Sapna Mukherjee, MD is the founder of Chicago-based concierge practice Premium Care Pediatrics. As PCP’s sole staff member, Mukherjee sees up to two patients a day via house call. Though her practice is too small to qualify for the Meaningful Use program, she has implemented an EHR. She is also on staff at several area hospitals.
How are the technology needs of a concierge practice different from a more traditional, solo physician practice?
The needs of an office-based practice and concierge practice are the same. The difference is that I make house calls, so I need to be able to take my supplies with me. I look for the most compact pieces of equipment and also choose supplies that don’t have to be refrigerated, if possible. I have capability to test for Influenza, RSV bronchiolitis, and strep infection with a Veritor unit from BD. I use the CardioCheck machine for cholesterol and glucose monitoring. I can also measure blood oxygen levels and heart rate with a unit from Quest.
Also, my Dr. Chrono EHR can be used on an iPad or a laptop. Since I am making house calls, I need to have all of my records available to me at all times since I don’t know who I may be seeing later in the day. These reasons justify the expense of an EHR for me.
What type of technology makes your life the easiest? What kind do your patients gravitate most towards?
The availability of immediate test results (flu, strep, mono, bronchiolitis) for infection helps with diagnosis, management, and medical decision making. Similarly, being able to test for and immediately know the results for anemia, lead exposure, high cholesterol, and glucose during the visit makes preventative health maintenance easier. Families really appreciate that comprehensive care and guidance is provided at the time of the visit and that a plan of action until the next visit can be created, discussed, and finalized.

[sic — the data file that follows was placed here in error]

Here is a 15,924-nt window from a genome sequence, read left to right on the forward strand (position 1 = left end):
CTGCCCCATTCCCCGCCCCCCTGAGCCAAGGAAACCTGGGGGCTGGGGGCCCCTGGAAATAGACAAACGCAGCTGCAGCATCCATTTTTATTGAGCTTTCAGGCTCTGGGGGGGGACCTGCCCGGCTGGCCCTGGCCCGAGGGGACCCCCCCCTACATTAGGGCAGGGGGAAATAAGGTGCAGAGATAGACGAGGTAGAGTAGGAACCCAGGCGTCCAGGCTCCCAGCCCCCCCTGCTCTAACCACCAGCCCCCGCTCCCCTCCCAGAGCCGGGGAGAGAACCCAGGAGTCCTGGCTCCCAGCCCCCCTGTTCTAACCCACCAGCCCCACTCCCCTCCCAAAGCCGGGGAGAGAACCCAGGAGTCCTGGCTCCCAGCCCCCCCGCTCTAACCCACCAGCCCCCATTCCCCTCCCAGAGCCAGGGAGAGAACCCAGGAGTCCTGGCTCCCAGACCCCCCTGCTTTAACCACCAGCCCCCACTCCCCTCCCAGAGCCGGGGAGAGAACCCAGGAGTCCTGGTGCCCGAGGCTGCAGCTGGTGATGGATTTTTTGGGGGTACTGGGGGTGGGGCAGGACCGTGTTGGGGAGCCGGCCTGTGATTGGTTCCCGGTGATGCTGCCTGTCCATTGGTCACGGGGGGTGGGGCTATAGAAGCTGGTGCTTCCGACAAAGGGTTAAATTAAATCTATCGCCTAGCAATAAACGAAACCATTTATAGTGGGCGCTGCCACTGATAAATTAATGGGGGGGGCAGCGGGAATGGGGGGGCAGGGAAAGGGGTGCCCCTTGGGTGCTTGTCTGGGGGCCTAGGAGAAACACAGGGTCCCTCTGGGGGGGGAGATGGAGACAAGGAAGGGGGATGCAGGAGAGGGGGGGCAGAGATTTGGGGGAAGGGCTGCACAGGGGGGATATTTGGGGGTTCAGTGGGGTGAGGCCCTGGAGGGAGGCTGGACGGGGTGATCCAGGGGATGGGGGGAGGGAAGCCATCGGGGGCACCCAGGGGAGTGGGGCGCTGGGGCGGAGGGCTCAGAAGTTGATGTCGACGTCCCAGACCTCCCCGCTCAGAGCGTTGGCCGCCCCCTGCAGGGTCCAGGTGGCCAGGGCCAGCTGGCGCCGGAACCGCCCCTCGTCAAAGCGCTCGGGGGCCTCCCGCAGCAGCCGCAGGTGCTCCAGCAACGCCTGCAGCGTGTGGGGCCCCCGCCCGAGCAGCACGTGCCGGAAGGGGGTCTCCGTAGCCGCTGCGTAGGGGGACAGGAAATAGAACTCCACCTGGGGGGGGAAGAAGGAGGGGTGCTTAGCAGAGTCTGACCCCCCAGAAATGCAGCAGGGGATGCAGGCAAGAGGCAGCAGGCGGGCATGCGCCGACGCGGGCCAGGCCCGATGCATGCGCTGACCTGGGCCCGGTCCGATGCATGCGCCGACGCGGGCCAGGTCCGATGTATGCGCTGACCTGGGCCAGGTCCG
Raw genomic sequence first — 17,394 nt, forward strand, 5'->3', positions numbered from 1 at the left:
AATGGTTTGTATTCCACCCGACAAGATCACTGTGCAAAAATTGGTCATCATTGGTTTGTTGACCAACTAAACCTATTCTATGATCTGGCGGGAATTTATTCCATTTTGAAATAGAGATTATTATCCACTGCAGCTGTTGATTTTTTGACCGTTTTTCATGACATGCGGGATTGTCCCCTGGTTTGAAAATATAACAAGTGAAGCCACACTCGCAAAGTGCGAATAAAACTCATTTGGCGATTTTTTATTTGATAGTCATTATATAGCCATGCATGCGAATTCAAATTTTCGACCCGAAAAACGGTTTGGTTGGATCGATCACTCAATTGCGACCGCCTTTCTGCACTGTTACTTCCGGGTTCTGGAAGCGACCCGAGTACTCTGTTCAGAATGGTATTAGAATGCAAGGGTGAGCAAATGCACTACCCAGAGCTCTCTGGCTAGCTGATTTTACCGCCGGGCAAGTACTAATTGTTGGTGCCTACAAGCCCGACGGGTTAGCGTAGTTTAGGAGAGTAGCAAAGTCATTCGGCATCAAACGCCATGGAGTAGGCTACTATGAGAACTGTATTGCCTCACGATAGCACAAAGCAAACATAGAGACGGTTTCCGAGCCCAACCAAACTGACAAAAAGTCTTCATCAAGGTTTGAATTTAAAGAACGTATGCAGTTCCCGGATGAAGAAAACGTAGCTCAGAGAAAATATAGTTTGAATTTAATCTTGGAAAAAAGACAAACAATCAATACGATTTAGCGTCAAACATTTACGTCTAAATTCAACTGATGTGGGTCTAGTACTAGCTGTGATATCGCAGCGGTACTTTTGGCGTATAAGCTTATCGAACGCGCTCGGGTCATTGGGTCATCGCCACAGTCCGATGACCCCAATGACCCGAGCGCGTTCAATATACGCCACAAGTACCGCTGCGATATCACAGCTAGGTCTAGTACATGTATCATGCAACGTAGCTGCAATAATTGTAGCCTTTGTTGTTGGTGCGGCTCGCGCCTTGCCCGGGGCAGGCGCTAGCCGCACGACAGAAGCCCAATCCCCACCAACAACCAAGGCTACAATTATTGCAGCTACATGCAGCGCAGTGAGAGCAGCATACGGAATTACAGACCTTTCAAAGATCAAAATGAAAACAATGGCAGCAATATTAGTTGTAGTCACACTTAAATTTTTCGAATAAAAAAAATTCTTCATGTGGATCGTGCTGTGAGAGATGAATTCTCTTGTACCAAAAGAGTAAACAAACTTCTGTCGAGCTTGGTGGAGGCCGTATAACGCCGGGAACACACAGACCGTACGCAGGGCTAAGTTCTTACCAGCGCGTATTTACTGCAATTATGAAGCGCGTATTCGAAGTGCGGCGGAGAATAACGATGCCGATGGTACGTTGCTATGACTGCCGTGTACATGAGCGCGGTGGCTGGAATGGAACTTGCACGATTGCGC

Additionally, families really appreciate the ability to text, send photos or communicate via Skype or Facetime. These forms of advanced communication may help me provide an immediate assessment or help them avoid a visit to the emergency department. Overall, they help me provide better care for my patients.
How do you envision technology helping you to grow your practice – either via the addition of staff, or your ability to take on new patients?
As discussed above, advances in the various forms of communication are changing the way we care for patients. Many times, a video chat can help to assess the severity of an illness or help make a decision to immediately begin intervention. This saves the family time and worry, and allows me to schedule my day more efficiently and, as a result, provide care for more families.
How have your colleagues reacted to your decision to move to the concierge model? Is this a growing trend?
My colleagues have all been very supportive. Many of them are parents and definitely see the advantages that concierge medicine, especially a house call-only practice model has to offer! Concierge medicine is certainly a growing trend as more and more families are seeking both the amenities and level of service that concierge medicine is able to provide.
What are your thoughts on the current state of interoperability?
I e-prescribe, order, and view lab and imaging results via the EHR. There are other aspects of interoperability that are advancing, such as being able to order labs at outside labs right from my computer and having results accessible online. E-prescribing is another area that is really simplifying patient management. The pharmacy’s information helps to create an additional layer of checks and balances in terms of allergic reactions or medication history.